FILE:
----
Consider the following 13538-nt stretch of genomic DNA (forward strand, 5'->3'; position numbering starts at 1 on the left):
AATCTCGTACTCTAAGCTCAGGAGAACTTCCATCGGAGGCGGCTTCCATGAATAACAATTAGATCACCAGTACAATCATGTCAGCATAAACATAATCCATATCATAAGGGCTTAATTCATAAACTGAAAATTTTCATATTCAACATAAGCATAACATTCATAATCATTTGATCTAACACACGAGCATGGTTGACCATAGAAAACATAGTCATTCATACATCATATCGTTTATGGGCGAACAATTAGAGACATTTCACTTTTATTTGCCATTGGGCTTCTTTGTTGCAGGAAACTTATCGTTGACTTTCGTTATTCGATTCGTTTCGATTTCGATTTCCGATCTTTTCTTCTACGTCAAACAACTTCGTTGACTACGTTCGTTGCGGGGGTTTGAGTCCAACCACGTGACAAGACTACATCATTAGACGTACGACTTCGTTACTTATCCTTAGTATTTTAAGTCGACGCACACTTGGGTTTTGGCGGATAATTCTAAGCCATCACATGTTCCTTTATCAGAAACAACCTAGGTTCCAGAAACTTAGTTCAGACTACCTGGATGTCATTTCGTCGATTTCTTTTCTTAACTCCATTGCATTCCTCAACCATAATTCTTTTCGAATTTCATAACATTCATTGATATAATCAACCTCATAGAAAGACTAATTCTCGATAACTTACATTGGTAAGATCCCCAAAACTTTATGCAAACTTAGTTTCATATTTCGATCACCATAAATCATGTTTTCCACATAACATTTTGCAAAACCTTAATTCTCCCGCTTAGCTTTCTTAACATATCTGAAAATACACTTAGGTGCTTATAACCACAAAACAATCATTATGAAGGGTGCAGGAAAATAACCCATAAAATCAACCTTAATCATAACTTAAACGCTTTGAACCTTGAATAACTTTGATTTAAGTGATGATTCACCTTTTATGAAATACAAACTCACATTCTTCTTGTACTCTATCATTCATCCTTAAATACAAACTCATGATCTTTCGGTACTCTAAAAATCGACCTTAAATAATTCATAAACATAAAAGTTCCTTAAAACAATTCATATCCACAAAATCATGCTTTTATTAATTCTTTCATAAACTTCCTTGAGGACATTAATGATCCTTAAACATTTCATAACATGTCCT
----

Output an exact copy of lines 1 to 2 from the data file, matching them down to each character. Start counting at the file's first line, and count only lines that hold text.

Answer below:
Consider the following 13538-nt stretch of genomic DNA (forward strand, 5'->3'; position numbering starts at 1 on the left):
AATCTCGTACTCTAAGCTCAGGAGAACTTCCATCGGAGGCGGCTTCCATGAATAACAATTAGATCACCAGTACAATCATGTCAGCATAAACATAATCCATATCATAAGGGCTTAATTCATAAACTGAAAATTTTCATATTCAACATAAGCATAACATTCATAATCATTTGATCTAACACACGAGCATGGTTGACCATAGAAAACATAGTCATTCATACATCATATCGTTTATGGGCGAACAATTAGAGACATTTCACTTTTATTTGCCATTGGGCTTCTTTGTTGCAGGAAACTTATCGTTGACTTTCGTTATTCGATTCGTTTCGATTTCGATTTCCGATCTTTTCTTCTACGTCAAACAACTTCGTTGACTACGTTCGTTGCGGGGGTTTGAGTCCAACCACGTGACAAGACTACATCATTAGACGTACGACTTCGTTACTTATCCTTAGTATTTTAAGTCGACGCACACTTGGGTTTTGGCGGATAATTCTAAGCCATCACATGTTCCTTTATCAGAAACAACCTAGGTTCCAGAAACTTAGTTCAGACTACCTGGATGTCATTTCGTCGATTTCTTTTCTTAACTCCATTGCATTCCTCAACCATAATTCTTTTCGAATTTCATAACATTCATTGATATAATCAACCTCATAGAAAGACTAATTCTCGATAACTTACATTGGTAAGATCCCCAAAACTTTATGCAAACTTAGTTTCATATTTCGATCACCATAAATCATGTTTTCCACATAACATTTTGCAAAACCTTAATTCTCCCGCTTAGCTTTCTTAACATATCTGAAAATACACTTAGGTGCTTATAACCACAAAACAATCATTATGAAGGGTGCAGGAAAATAACCCATAAAATCAACCTTAATCATAACTTAAACGCTTTGAACCTTGAATAACTTTGATTTAAGTGATGATTCACCTTTTATGAAATACAAACTCACATTCTTCTTGTACTCTATCATTCATCCTTAAATACAAACTCATGATCTTTCGGTACTCTAAAAATCGACCTTAAATAATTCATAAACATAAAAGTTCCTTAAAACAATTCATATCCACAAAATCATGCTTTTATTAATTCTTTCATAAACTTCCTTGAGGACATTAATGATCCTTAAACATTTCATAACATGTCCT